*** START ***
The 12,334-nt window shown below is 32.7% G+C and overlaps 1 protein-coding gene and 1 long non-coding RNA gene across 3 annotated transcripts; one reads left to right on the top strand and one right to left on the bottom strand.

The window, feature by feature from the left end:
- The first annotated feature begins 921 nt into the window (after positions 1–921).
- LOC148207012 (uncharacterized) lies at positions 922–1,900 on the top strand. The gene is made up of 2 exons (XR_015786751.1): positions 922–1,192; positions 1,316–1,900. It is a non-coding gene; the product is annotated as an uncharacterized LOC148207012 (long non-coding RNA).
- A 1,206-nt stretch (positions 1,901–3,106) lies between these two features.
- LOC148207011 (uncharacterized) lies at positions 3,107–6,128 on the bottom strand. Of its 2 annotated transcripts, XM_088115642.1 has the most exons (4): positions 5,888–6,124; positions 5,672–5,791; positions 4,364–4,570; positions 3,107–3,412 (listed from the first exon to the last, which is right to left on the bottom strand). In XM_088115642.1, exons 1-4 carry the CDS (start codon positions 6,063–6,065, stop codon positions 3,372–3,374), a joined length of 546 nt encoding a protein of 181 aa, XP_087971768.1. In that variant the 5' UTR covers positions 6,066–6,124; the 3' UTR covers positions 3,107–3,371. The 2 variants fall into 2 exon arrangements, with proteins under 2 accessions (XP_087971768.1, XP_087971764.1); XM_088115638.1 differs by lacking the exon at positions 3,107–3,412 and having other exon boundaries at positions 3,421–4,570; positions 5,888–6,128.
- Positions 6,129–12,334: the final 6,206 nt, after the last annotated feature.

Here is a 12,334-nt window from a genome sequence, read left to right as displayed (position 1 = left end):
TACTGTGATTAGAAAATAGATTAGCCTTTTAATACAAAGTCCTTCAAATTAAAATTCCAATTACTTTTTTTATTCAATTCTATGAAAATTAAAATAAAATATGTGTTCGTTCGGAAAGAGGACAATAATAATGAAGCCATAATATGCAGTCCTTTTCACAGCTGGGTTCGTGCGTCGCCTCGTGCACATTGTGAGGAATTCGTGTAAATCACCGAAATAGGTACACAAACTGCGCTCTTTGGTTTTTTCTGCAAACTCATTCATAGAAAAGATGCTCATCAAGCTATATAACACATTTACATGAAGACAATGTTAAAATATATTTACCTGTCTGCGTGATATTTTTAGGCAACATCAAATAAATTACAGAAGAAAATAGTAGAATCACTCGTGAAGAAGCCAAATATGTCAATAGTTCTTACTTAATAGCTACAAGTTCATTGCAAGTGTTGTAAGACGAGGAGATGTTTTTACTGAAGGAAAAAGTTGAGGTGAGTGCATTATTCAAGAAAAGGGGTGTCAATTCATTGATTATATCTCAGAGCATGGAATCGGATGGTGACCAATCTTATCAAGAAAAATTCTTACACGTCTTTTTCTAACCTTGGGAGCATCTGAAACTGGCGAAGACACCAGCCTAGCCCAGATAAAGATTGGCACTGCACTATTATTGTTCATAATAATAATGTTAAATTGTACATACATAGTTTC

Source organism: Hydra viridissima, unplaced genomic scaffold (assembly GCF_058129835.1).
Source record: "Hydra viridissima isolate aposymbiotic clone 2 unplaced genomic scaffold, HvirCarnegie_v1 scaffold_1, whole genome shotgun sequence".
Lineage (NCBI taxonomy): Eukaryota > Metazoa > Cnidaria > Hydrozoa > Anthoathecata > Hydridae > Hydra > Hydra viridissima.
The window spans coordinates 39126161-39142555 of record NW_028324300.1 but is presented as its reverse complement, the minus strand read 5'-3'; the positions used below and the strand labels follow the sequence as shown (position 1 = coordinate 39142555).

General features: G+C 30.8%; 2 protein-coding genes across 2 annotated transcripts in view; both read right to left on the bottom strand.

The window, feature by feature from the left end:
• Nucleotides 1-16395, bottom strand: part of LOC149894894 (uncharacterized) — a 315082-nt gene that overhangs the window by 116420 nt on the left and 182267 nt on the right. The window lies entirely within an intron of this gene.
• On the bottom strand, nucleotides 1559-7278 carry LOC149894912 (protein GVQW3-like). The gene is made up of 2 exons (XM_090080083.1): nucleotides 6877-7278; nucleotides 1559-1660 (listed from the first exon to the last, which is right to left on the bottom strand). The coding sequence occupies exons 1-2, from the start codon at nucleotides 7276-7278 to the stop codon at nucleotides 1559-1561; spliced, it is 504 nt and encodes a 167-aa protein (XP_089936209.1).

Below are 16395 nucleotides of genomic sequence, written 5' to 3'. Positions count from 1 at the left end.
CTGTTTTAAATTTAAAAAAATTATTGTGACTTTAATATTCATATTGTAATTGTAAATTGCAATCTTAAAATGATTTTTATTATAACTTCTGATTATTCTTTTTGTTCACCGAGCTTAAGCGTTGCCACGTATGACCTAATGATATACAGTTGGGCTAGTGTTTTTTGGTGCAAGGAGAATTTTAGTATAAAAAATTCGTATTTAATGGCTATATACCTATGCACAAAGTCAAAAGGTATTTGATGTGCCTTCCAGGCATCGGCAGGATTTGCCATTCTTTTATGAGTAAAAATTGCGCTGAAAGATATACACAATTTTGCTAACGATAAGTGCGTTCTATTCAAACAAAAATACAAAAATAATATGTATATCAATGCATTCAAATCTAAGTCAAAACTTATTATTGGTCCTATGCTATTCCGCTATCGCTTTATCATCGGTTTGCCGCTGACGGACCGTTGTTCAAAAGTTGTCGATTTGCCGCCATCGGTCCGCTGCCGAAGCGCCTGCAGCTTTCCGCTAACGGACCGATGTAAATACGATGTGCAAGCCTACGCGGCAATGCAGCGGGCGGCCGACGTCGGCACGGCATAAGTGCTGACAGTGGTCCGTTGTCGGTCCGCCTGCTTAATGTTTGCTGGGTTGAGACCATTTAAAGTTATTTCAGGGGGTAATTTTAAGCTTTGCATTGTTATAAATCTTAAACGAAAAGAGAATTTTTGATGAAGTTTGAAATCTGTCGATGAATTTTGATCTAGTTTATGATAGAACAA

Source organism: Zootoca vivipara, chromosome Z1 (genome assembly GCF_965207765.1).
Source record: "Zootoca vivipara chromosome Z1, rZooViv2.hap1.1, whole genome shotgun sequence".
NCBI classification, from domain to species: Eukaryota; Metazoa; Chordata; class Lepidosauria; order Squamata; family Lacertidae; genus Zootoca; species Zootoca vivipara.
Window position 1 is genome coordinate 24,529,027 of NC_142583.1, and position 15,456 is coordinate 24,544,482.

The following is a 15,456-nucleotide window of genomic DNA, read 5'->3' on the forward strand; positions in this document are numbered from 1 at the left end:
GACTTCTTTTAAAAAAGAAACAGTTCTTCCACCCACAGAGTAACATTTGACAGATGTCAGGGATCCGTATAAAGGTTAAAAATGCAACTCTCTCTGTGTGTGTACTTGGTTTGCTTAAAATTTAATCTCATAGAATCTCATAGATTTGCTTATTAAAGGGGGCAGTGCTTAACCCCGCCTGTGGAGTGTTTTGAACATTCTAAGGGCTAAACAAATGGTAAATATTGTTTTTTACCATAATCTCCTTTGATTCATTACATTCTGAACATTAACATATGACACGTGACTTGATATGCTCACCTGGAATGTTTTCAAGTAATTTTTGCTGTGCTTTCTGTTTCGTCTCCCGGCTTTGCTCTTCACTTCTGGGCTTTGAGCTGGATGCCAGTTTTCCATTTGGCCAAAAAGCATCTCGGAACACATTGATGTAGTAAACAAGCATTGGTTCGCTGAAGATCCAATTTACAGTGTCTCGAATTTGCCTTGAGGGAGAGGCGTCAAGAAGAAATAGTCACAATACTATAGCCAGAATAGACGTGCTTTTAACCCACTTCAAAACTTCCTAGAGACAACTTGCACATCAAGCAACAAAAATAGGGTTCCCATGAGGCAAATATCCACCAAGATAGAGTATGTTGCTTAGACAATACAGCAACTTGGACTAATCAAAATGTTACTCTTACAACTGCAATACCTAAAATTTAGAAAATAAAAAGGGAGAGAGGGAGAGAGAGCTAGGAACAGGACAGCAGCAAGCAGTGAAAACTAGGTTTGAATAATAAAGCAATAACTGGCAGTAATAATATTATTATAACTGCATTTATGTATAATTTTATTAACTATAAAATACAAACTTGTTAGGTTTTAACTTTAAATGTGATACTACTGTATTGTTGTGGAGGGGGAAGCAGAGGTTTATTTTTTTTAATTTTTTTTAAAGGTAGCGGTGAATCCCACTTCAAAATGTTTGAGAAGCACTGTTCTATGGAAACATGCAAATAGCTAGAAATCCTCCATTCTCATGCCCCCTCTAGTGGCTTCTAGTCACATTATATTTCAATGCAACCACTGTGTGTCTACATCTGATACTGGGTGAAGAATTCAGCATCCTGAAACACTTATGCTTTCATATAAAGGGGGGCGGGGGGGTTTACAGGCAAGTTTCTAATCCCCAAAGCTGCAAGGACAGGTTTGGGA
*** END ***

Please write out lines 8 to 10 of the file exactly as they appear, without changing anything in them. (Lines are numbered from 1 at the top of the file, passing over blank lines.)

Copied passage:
Here is a 12,334-nt window from a genome sequence, read left to right as displayed (position 1 = left end):
TACTGTGATTAGAAAATAGATTAGCCTTTTAATACAAAGTCCTTCAAATTAAAATTCCAATTACTTTTTTTATTCAATTCTATGAAAATTAAAATAAAATATGTGTTCGTTCGGAAAGAGGACAATAATAATGAAGCCATAATATGCAGTCCTTTTCACAGCTGGGTTCGTGCGTCGCCTCGTGCACATTGTGAGGAATTCGTGTAAATCACCGAAATAGGTACACAAACTGCGCTCTTTGGTTTTTTCTGCAAACTCATTCATAGAAAAGATGCTCATCAAGCTATATAACACATTTACATGAAGACAATGTTAAAATATATTTACCTGTCTGCGTGATATTTTTAGGCAACATCAAATAAATTACAGAAGAAAATAGTAGAATCACTCGTGAAGAAGCCAAATATGTCAATAGTTCTTACTTAATAGCTACAAGTTCATTGCAAGTGTTGTAAGACGAGGAGATGTTTTTACTGAAGGAAAAAGTTGAGGTGAGTGCATTATTCAAGAAAAGGGGTGTCAATTCATTGATTATATCTCAGAGCATGGAATCGGATGGTGACCAATCTTATCAAGAAAAATTCTTACACGTCTTTTTCTAACCTTGGGAGCATCTGAAACTGGCGAAGACACCAGCCTAGCCCAGATAAAGATTGGCACTGCACTATTATTGTTCATAATAATAATGTTAAATTGTACATACATAGTTTC

Source organism: Hydra viridissima, unplaced genomic scaffold (assembly GCF_058129835.1).